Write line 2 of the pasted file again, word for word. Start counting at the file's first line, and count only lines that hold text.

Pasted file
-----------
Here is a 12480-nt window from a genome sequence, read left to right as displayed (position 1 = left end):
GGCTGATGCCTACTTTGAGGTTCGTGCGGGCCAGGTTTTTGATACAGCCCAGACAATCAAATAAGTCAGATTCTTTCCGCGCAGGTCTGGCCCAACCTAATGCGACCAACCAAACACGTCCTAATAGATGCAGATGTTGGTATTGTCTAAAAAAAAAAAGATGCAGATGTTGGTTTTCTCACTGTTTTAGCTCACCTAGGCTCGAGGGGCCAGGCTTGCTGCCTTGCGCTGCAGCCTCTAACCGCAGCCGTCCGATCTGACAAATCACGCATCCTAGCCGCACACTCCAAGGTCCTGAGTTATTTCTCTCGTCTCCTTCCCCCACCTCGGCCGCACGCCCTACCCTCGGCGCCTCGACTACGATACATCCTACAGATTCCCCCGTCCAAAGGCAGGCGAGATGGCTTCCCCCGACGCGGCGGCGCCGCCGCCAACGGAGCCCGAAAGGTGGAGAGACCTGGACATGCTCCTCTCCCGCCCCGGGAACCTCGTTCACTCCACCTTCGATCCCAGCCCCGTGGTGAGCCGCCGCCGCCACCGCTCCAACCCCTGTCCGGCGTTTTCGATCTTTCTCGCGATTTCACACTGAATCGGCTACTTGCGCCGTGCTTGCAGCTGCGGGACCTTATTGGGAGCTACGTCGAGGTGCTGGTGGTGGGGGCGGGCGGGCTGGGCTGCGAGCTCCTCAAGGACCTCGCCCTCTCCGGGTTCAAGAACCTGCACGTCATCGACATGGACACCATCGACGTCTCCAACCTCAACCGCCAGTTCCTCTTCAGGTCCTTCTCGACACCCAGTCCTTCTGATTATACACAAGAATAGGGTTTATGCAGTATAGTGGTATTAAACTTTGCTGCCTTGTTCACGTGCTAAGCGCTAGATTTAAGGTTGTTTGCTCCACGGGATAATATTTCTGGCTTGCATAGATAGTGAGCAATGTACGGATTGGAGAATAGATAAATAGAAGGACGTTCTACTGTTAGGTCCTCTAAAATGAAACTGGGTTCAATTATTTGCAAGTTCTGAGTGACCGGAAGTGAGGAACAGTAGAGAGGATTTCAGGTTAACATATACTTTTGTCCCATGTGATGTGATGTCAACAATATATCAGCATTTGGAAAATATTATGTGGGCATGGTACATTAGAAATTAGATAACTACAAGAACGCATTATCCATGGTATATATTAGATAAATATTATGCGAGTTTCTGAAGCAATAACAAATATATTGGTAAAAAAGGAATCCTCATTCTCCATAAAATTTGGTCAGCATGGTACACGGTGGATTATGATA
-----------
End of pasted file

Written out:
GGCTGATGCCTACTTTGAGGTTCGTGCGGGCCAGGTTTTTGATACAGCCCAGACAATCAAATAAGTCAGATTCTTTCCGCGCAGGTCTGGCCCAACCTAATGCGACCAACCAAACACGTCCTAATAGATGCAGATGTTGGTATTGTCTAAAAAAAAAAAGATGCAGATGTTGGTTTTCTCACTGTTTTAGCTCACCTAGGCTCGAGGGGCCAGGCTTGCTGCCTTGCGCTGCAGCCTCTAACCGCAGCCGTCCGATCTGACAAATCACGCATCCTAGCCGCACACTCCAAGGTCCTGAGTTATTTCTCTCGTCTCCTTCCCCCACCTCGGCCGCACGCCCTACCCTCGGCGCCTCGACTACGATACATCCTACAGATTCCCCCGTCCAAAGGCAGGCGAGATGGCTTCCCCCGACGCGGCGGCGCCGCCGCCAACGGAGCCCGAAAGGTGGAGAGACCTGGACATGCTCCTCTCCCGCCCCGGGAACCTCGTTCACTCCACCTTCGATCCCAGCCCCGTGGTGAGCCGCCGCCGCCACCGCTCCAACCCCTGTCCGGCGTTTTCGATCTTTCTCGCGATTTCACACTGAATCGGCTACTTGCGCCGTGCTTGCAGCTGCGGGACCTTATTGGGAGCTACGTCGAGGTGCTGGTGGTGGGGGCGGGCGGGCTGGGCTGCGAGCTCCTCAAGGACCTCGCCCTCTCCGGGTTCAAGAACCTGCACGTCATCGACATGGACACCATCGACGTCTCCAACCTCAACCGCCAGTTCCTCTTCAGGTCCTTCTCGACACCCAGTCCTTCTGATTATACACAAGAATAGGGTTTATGCAGTATAGTGGTATTAAACTTTGCTGCCTTGTTCACGTGCTAAGCGCTAGATTTAAGGTTGTTTGCTCCACGGGATAATATTTCTGGCTTGCATAGATAGTGAGCAATGTACGGATTGGAGAATAGATAAATAGAAGGACGTTCTACTGTTAGGTCCTCTAAAATGAAACTGGGTTCAATTATTTGCAAGTTCTGAGTGACCGGAAGTGAGGAACAGTAGAGAGGATTTCAGGTTAACATATACTTTTGTCCCATGTGATGTGATGTCAACAATATATCAGCATTTGGAAAATATTATGTGGGCATGGTACATTAGAAATTAGATAACTACAAGAACGCATTATCCATGGTATATATTAGATAAATATTATGCGAGTTTCTGAAGCAATAACAAATATATTGGTAAAAAAGGAATCCTCATTCTCCATAAAATTTGGTCAGCATGGTACACGGTGGATTATGATA